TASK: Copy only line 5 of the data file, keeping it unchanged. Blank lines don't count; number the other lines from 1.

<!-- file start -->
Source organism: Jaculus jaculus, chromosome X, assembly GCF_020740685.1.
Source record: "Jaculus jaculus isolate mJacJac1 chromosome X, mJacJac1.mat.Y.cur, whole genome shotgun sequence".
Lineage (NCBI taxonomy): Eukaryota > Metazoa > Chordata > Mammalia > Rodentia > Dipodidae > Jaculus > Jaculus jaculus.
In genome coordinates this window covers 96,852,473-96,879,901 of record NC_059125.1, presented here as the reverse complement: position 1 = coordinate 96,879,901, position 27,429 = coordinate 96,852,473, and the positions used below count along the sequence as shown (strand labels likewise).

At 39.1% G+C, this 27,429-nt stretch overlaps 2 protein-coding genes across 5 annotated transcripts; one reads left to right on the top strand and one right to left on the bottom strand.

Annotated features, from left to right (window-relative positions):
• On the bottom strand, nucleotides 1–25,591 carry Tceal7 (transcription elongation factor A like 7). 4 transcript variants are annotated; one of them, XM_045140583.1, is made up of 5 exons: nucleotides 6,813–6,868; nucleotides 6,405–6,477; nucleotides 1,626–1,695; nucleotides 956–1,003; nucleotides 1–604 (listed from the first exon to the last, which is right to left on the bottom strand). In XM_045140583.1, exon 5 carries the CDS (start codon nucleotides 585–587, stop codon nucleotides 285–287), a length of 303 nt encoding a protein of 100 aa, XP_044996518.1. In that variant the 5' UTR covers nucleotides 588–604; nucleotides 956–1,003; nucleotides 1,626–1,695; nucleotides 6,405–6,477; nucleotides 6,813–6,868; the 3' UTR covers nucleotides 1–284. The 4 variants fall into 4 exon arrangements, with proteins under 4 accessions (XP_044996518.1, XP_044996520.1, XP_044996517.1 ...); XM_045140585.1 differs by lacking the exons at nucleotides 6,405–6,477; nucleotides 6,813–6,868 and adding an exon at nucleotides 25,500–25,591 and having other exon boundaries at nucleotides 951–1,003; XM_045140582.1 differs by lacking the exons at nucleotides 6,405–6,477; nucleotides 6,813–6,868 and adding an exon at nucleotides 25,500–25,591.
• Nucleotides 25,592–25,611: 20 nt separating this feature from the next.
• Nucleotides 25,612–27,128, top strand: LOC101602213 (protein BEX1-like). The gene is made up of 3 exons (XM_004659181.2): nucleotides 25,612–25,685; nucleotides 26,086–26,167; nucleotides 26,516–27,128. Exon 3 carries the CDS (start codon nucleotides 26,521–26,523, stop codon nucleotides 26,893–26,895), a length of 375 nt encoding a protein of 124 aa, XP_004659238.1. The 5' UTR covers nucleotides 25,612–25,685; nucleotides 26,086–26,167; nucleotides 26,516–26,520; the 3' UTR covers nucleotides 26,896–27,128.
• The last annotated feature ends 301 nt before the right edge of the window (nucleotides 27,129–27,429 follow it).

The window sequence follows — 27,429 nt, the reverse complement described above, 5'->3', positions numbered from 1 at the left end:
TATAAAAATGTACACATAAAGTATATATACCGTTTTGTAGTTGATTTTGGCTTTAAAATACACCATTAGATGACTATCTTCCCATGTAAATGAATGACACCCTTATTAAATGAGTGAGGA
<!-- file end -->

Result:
At 39.1% G+C, this 27,429-nt stretch overlaps 2 protein-coding genes across 5 annotated transcripts; one reads left to right on the top strand and one right to left on the bottom strand.